What is a Guaranteed Maximum Price Construction Contract?

When an owner or a developer decides to begin a construction project, a contract must be created to outline the terms and scope of the project. There are different types of construction contracts that establish the parameters of the job and that assign risk in various ways. Some contracts put more risk on the owner, while others involve the builder assuming the potential for losses caused by cost overruns.

Both owners and builders/contractors need to understand the terms of any agreement that they enter into and need to ensure that the terms are reasonably advantageous and protective of their interests. An experienced Las Vegas real estate lawyer can provide essential information to parties entering into a construction contract. Pinter Albiston can advise you on the different types of construction contracts so you can choose the best form for your project. One option, for example, is called a guaranteed maximum price construction contract.

What is a Guaranteed Maximum Price Construction Contract?

A guaranteed maximum price construction contract is essentially a hybrid form of two other types of construction agreements: a fixed price contract and a time and materials contract. The guaranteed maximum price contract combines features of both, and it has some advantages and disadvantages for each the owner and the builder.

A fixed price contract places all risk for cost overruns on a builder. The buyer and builder agree on a price for the completion of the construction project. The price covers labor and materials and it will not increase unless the buyer makes changes and a change order is created. If the project becomes more expensive to complete, the builder shoulders the financial burden.  This is a significant disadvantage to the builder. However, the buyer is also disadvantaged by a fixed price contract because the buyer does not benefit from any cost savings and because there is a potential incentive for the builder to cut corners to keep costs down.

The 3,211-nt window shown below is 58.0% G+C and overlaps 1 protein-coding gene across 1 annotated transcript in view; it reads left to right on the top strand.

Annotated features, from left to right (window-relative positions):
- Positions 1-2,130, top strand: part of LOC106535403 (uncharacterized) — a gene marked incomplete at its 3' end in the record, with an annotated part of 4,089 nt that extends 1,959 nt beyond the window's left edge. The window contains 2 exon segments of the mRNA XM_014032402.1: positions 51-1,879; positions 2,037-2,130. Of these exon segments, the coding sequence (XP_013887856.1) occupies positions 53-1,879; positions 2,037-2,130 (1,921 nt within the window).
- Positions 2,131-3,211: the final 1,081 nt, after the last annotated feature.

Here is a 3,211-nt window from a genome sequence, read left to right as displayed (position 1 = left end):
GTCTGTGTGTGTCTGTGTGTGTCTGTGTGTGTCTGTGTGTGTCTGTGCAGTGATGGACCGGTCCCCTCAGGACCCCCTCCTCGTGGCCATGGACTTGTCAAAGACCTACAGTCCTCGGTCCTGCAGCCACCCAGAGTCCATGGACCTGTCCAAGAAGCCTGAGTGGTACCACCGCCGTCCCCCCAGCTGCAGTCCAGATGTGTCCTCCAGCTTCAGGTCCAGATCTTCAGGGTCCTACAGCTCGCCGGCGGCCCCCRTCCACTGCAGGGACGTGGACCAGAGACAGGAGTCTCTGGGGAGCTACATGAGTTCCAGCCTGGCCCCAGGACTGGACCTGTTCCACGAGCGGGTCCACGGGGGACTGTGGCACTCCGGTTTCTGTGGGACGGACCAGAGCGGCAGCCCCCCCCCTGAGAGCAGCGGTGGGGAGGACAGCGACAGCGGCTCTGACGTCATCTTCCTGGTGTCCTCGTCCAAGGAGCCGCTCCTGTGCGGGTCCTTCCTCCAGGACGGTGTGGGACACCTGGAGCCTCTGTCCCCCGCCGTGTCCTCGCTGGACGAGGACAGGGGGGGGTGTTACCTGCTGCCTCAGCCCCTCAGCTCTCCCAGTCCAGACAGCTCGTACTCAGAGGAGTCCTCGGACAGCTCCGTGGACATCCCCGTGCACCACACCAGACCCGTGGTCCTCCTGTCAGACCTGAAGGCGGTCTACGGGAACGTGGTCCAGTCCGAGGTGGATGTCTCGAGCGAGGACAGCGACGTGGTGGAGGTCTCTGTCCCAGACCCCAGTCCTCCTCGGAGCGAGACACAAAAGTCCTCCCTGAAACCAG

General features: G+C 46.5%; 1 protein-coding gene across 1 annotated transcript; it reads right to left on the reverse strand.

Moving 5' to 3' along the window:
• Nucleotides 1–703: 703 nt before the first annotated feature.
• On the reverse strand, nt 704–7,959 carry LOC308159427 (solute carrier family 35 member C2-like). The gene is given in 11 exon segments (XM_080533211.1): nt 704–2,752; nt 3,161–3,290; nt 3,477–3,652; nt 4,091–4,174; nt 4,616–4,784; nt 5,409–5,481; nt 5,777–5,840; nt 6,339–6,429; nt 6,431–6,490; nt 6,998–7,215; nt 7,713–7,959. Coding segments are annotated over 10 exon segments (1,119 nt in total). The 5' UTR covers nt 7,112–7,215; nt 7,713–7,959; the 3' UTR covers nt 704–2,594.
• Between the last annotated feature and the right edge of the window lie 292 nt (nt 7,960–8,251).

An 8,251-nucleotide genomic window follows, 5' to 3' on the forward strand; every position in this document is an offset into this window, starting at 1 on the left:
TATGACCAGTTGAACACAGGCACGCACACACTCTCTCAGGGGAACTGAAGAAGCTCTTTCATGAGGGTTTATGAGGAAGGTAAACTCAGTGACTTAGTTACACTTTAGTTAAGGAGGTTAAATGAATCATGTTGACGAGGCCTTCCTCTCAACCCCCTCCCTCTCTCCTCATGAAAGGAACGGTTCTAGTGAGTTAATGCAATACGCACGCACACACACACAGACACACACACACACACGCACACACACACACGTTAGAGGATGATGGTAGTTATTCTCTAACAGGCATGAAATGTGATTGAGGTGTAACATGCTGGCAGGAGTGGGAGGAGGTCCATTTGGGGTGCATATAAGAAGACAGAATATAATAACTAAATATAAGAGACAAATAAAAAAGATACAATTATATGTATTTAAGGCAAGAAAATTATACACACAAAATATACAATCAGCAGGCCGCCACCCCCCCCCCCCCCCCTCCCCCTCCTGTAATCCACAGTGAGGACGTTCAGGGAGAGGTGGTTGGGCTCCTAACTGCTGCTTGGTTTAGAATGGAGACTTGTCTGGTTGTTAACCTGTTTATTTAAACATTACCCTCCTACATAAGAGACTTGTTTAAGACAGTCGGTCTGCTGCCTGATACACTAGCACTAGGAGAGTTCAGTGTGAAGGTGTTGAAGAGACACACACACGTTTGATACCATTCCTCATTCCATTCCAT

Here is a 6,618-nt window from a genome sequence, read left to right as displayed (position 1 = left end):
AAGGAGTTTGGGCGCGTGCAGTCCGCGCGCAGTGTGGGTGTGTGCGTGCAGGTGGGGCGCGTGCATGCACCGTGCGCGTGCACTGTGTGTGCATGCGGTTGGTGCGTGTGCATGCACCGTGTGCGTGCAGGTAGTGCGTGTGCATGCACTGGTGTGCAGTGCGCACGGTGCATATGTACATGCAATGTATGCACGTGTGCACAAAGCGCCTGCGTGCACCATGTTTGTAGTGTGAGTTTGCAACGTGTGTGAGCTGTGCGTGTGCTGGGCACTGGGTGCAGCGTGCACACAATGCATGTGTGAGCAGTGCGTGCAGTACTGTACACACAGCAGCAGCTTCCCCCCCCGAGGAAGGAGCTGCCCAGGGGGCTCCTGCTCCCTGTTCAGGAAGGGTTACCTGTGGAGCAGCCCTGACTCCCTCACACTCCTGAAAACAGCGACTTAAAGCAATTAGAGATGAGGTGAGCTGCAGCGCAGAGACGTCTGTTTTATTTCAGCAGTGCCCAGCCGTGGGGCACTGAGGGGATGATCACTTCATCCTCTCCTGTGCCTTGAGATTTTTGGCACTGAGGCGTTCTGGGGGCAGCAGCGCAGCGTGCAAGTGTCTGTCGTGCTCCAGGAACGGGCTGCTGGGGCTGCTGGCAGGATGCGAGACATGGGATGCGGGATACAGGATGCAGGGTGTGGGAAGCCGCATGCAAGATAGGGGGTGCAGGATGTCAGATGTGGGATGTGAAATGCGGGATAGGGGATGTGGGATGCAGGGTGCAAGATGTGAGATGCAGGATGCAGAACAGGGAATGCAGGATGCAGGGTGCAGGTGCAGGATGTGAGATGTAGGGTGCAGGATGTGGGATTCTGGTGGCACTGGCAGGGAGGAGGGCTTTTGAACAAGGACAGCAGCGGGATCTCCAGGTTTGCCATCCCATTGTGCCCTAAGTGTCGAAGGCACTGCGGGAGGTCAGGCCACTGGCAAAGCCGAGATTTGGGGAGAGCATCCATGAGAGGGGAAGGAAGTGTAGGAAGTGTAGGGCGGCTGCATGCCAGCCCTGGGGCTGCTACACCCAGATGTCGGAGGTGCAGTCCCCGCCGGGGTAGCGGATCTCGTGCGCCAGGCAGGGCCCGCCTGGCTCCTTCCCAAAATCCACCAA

A time and materials contract, on the other hand, shifts the risk of cost overruns to the owner.  A set price is paid to the builder for labor and for profit and the buyer pays for overhead and for the costs of materials for the project.  This type of contract is very risky for an owner, because the owner has no idea what the final cost of the project will be at the start. Further, there is no incentive for the builder to be mindful of costs, which means that the owner could end up spending more than would be necessary for a successful project.

A guaranteed maximum price contract combines some features of both a fixed price and time and materials contract. Generally, the contract requires the owner to pay for the time, materials and overhead up to a set price. If the project goes over that price, the builder does not receive any additional payment to complete the work. This protects the owner from huge unexpected costs, but there are some risks to builders and owners with this contract form as well. The builder could be left with financial loss if the project goes significantly over-budget, while builders sometimes have incentive to set the price higher than it needs to be for the buyer in order to have a contingency fund. A shared savings clause is sometimes built into these contracts to minimize the potential downside to the owner.

A Las Vegas real estate lawyer can provide you with advice and information on which contract type is best for you. Call today to schedule a consultation with Pintar Albiston to learn more.